Nearly a year after Malaysia, Indonesia and the Philippines agreed to launch joint sea patrols to stop piracy and kidnappings by Abu Sayyaf Group (ASG) militants, Malaysian and Indonesian defense officials said trilateral operations would start this month – possibly on Tuesday.
Malaysian officials invited reporters to the Sandakan Sabah Naval Base, in the eastern Malaysian state of Sabah, where they are expected to launch the joint patrols on April 11. While Indonesian armed forces (TNI) officials have said a launch date has not been set, a defense official confirmed to BenarNews that five journalists would travel to Malaysia for Tuesday’s event.
“So far, Malaysia has not received any notification of a postponement. In fact, we have received a list of Indonesian reporters accompanying their defense minister,” an official with Malaysia’s Ministry of Defense, who requested anonymity, told BenarNews.
Previously, Indonesia Army spokesman Maj. Gen. Wuryanto said TNI had proposed that joint patrols begin on April 20 in Tarakan, in North Kalimantan province, because many of Abu Sayyaf’s kidnapping victims at sea were Indonesians.
“We are ready, if it will still be in Sandakan (Sabah, Malaysia) or moved to Tarakan. We just wait for the decision from defense ministers,” Wuryanto told BenarNews.
Series of delays
North Kalimantan and Sabah are on Borneo island, whose northeastern corner lies off the southern Philippines, where ASG and other Islamic extremist groups are active.
The waters that separate the southern Philippines from Borneo were the site of ship hijackings in 2016 that saw dozens of Indonesian and Malaysian sailors kidnapped and held hostage by suspected ASG militants.
In 2016, ASG kidnapped 10 Malaysian and 25 Indonesian sailors at sea. On Jan. 18, three Indonesians were abducted from a Malaysian fishing boat and are held along with four other Indonesians by ASG, according to the foreign ministry. All the Malaysians have been freed.
Defense and foreign ministry officials from the three countries began talks last year about mounting joint patrols in the region to stop such acts of piracy and kidnappings by ASG which has aligned itself with the Middle East-based extremist group Islamic State (IS).
In May 2016, the foreign ministers agreed to launch the patrols, followed one month later by defense ministers meeting to discuss the plan, including focusing on coordinating air-sea patrols. By November, an Indonesian spokesman said a series of obstacles had slowed efforts.
On Wednesday, Bebeb Djundjunan, an official with the Indonesian Ministry of Foreign Affairs, said a temporary plan called for ships from the three countries involved in the patrols to gather in Tarakan, North Kalimantan, sail to Sandakan, Malaysia, and from there head to Bongao in the Philippines.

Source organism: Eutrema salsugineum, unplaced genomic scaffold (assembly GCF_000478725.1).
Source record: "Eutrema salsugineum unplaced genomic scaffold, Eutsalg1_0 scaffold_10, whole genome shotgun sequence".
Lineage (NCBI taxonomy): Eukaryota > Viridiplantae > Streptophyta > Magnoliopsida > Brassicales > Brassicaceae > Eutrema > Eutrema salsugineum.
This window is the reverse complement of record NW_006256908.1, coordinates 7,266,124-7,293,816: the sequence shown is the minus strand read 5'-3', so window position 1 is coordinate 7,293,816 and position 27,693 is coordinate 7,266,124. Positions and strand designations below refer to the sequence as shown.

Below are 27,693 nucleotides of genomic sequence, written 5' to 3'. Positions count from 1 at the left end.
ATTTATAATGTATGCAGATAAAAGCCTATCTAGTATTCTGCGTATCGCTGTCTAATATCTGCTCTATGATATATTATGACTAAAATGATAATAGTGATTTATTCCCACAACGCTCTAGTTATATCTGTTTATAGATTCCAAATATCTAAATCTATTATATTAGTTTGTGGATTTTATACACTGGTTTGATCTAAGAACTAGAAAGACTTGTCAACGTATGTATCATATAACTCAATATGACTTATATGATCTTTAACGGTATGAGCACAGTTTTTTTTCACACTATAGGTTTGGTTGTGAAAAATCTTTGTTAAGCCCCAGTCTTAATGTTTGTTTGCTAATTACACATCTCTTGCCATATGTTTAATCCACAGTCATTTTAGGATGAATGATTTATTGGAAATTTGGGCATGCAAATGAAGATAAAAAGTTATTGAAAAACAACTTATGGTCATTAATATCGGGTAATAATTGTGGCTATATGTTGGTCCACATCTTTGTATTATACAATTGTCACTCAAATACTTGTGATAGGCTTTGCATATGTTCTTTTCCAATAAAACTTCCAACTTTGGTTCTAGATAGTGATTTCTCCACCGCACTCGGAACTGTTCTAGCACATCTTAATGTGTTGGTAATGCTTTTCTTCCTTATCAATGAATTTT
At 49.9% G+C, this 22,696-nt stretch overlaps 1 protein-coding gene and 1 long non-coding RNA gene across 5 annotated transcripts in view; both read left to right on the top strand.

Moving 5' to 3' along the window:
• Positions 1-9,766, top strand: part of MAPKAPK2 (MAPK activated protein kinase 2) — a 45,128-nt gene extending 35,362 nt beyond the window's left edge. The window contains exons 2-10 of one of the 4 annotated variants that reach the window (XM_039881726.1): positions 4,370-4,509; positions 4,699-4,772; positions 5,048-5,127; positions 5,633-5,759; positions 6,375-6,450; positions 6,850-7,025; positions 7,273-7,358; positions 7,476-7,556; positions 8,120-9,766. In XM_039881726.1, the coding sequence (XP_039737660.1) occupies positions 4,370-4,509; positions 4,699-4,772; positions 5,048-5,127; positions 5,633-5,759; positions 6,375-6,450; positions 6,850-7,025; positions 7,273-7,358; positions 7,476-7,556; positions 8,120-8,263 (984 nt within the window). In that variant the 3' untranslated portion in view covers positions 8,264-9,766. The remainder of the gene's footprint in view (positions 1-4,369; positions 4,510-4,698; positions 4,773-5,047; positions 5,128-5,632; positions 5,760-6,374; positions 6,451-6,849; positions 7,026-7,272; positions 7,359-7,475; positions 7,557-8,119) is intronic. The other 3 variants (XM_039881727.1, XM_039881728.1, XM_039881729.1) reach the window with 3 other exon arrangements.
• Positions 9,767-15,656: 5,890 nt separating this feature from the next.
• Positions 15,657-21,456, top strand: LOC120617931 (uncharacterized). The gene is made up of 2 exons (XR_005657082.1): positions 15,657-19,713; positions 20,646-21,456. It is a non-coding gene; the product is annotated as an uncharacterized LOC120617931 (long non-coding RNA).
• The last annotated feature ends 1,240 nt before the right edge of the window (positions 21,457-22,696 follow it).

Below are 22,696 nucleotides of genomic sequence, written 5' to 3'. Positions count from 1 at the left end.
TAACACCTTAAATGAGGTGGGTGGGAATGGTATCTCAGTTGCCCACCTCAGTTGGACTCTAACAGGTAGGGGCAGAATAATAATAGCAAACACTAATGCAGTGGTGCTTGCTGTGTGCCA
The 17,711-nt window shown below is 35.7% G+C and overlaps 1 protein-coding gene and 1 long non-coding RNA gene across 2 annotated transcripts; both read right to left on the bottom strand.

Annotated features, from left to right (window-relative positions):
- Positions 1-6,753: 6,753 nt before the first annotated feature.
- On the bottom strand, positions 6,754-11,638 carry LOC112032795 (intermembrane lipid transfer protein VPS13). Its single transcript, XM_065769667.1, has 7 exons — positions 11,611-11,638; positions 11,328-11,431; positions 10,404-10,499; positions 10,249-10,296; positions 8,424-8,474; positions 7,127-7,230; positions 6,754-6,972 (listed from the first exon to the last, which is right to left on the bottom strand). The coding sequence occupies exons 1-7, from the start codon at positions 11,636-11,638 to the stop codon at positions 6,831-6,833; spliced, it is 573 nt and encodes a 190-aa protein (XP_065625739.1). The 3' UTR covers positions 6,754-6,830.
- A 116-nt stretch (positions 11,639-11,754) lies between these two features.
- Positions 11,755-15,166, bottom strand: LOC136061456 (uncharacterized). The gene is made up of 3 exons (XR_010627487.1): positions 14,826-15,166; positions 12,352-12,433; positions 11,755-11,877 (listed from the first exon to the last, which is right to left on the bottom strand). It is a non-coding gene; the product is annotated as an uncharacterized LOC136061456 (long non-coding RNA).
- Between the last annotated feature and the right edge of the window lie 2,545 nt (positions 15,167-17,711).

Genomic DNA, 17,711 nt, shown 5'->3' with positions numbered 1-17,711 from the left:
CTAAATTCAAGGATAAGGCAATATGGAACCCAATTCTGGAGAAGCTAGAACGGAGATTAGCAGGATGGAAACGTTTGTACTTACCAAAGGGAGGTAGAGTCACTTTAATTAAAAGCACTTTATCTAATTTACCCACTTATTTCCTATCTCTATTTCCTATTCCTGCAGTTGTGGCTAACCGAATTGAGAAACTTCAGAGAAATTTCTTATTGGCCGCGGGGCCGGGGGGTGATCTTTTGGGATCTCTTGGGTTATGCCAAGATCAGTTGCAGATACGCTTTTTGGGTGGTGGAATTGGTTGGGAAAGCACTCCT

“The three locations are naval bases of each country which have been appointed as the command centers and are given the authority to issue notice to mariners if there is an attack,” Bebeb told BenarNews.
Elsewhere, Philippine Defense Secretary Delfin Lorenzana told the Financial Times he hoped the long-delayed trilateral campaign would “keep the sailors safe and also prevent the movement of terrorists from one place to another.”
A Malaysian defense ministry official said details about the patrols including the ships involved and protocols had not been finalized and were expected to be announced at Tuesday’s event in Sabah.
Shafie Apdal, a member of the Malaysian parliament, whose district includes Sabah, supports the joint patrols.
“[I] welcome such arrangements as long as it helps to curb criminal activities, be it terrorism, kidnapping, smuggling or human trafficking. Semporna in particular, on Sabah’s east coast, is a hotbed for such illegal activities,” he told BenarNews.
“We need to tighten our security, and the joint patrols would be a welcome relief. We also need to protect our fishermen who go out to fish within Malaysia borders but have become the target of these unlawful groups.”
In Jakarta, terrorism expert Sidney Jones, who directs the Institute for Policy Analysis of Conflict (IPAC), a local think-tank, told BenarNews that patrols were just part of an effort to stop ASG.
“Patrols themselves are not enough. ASG is a complex organization with as many as 13 factions, most of them tightly interwoven with local government and security structures. Patrols may help reduce incidents of piracy, but they won’t by themselves neutralize ASG,” Jones said.
Fadzil Aziz in Kuala Lumpur contributed to this report.